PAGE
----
JS: ‘The Humans’ is not plot-driven, unlike most Hollywood movies.

AS: Its structure is anecdotal which I realised when I was writing it, and I realised unfortunately that it was too late and I couldn’t change it because the structure is mythological and myths are not character-driven strictly.

A couple of characters plop into the universe somewhere, a cow licks a ball of ice, they ask where the cow or the ball of ice comes from, and from the melted water, the earth and the sky are born and then they make love and they have their children and then something happens to them (it’s usually something happens to them) and so they are in a world where things are happening and they are reacting to them, whereas in David Mamet, strong-character-driven drama, or Pinter, three people in the room and they drive each other crazy, everything is a result of the characters’ antagonisms.

Yes, I think you do need to have that quality but I think you can make cinema that doesn’t utilise those principles and it does exist. Experiential. Is that a word?

JS: Yes, definitely a word.

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AS: Maybe something like Tarkovsky is perhaps not strictly character-driven but it’s very atmospheric. You could, if you sat down, probably think of a completely new way to make an engaging cinema experience, something that wasn’t necessarily a documentary or a drama, and there’s many opportunities.

Not that I think one has to do these sort of things and overturn the way we think about what cinema can be, so there are other ways to approach it, but I think character-driven is an interesting restriction: it’s the vast majority of films and stories that are told because we sympathise mostly with the experience of other human beings. You can write a film where it’s really an inanimate object that drives the plot. In most of these disaster films, the principal character is the meteor or the tidal wave.

JS: In fairness, in those films that meteor often has more personality and acting in them than whoever the star is. Let’s talk about the Prix Meurice. What does it mean to you?

AS: Well I’ve never won a prize before actually. I have the little – it’s not really a trophy – make sure they change that next time, I want a trophy. It’s a little, very thick piece of card.

JS: It’s a piece of card?

AS: Very, very thick.

JS: So a certificate?

AS: A sort of a certificate is a good idea too! Just the experience of winning something is unusual. I wasn’t expecting it in any shape or form and having any support for this project was very useful and very much appreciated. They’ve been following this project for two years, which is nice.

JS: Do you think in a very busy art world which has proliferated beyond all imagination that prizes are one of the ways artists have to get noticed? Do they play a more important role than just being nice to get?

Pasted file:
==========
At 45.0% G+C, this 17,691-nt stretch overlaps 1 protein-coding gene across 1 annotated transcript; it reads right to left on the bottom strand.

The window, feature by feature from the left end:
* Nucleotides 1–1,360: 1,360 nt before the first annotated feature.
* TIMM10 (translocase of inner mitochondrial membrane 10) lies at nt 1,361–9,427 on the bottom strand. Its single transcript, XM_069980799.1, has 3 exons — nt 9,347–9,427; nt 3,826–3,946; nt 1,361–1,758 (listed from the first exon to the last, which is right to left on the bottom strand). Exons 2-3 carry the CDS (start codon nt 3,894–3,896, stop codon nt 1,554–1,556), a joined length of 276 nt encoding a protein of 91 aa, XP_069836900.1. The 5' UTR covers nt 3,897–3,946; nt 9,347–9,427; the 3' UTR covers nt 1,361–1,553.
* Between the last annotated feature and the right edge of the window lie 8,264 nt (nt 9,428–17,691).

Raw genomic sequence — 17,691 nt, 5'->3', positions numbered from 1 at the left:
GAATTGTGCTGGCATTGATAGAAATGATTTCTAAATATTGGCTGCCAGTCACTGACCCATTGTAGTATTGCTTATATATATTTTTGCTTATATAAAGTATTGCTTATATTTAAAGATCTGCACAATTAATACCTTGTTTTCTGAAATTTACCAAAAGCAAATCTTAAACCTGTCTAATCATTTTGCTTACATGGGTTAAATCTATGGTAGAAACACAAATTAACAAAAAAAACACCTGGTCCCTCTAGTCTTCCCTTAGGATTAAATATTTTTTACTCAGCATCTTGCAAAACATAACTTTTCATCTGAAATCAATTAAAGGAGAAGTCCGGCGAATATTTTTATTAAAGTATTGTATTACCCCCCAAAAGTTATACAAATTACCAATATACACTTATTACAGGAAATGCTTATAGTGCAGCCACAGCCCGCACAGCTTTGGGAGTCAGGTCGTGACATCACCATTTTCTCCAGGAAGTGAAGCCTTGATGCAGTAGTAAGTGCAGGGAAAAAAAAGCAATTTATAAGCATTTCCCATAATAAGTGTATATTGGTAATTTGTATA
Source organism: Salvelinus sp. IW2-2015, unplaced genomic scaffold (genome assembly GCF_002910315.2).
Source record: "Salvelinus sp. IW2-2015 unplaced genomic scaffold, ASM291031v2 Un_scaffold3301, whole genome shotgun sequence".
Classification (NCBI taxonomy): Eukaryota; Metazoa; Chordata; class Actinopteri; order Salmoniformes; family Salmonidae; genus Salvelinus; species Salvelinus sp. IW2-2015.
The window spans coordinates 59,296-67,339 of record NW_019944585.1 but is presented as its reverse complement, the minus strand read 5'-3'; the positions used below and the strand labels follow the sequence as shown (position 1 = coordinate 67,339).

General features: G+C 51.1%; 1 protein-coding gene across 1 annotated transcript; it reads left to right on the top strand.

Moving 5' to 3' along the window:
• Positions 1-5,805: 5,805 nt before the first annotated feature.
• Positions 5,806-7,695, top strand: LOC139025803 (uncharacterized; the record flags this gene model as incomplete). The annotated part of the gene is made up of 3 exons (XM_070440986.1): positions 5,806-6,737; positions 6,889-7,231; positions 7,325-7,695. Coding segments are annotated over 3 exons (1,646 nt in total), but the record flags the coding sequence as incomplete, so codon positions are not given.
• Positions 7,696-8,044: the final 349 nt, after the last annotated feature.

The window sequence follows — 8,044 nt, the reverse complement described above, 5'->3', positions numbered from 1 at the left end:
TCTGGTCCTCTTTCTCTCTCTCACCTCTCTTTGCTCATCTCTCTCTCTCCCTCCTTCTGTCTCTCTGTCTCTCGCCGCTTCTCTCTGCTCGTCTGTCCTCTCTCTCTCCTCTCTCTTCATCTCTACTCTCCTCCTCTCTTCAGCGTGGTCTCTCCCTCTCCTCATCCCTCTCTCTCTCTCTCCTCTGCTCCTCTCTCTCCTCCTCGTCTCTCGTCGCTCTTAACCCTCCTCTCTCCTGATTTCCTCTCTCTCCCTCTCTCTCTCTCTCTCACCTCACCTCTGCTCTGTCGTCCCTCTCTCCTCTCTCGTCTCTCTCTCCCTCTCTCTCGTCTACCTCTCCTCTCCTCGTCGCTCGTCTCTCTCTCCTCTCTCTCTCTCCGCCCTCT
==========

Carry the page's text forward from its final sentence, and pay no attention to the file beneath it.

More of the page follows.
AS: I don’t know, it could be, that’s not necessarily a good thing though. There’s a question I think we have to ask about the way everybody’s operating within any professional sphere: are they doing it for the public, are they doing it for artists or are they doing it for themselves? And I think that’s the sort of question you have to ask about any prizes.

Obviously everybody is working for some society but I think it’s a very generous thing they do. I think the money goes to production which is a very good thing and all these things help, small steps, and if they can shine a light on somebody that is very influential.

But then if you ask an artist it’s a bit of a strange question because they always wonder how can you make a distinction between six people and say this person is better than that person and get into Oscars character. But it is a useful tool to interest people.

JS: Do you think that film art is not appreciated then in the same way that a painting is appreciated?

AS: Not by oligarchs, no, not to the same extent. Of course it’s very brave to buy one [film artwork] and put it in a mansion somewhere. I don’t want to speak ill of the people or (hopefully) the hand that feeds me, but then obviously it’s not as safe an investment as if you invest in a blue-chip painting. It’s great, you can put many on your walls, just look how many two dimensional things are on this wall. It will definitely appreciate in value.

Was it Walter Benjamin who spoke about the aura of an artwork? [Benjamin thought that original artworks had an aura, while reproductions or photographs or presumably film art did not.] That’s something that’s in play, but those things distort the way culture looks at art, because the people who are on the boards of museums are invested financially and emotionally and psychologically in saying, ‘This is important because I own it and I have lots of it.’

It’s similar to other cultural spheres: people don’t own ballets, Andrew Lloyd Webber owns the rights to musical but he doesn’t buy and sell them and you can’t put a musical on your wall.

JS: Does money pervert the way art is made?

AS: Money?

JS: Yes.

AS: Absolutely, but it distorts everything, it distorts the way countries are run and distorts, you know, even ballet. People pander to it and people pretend not to pander. What do you think?

The winner of the seventh Prix Meurice will be announced in October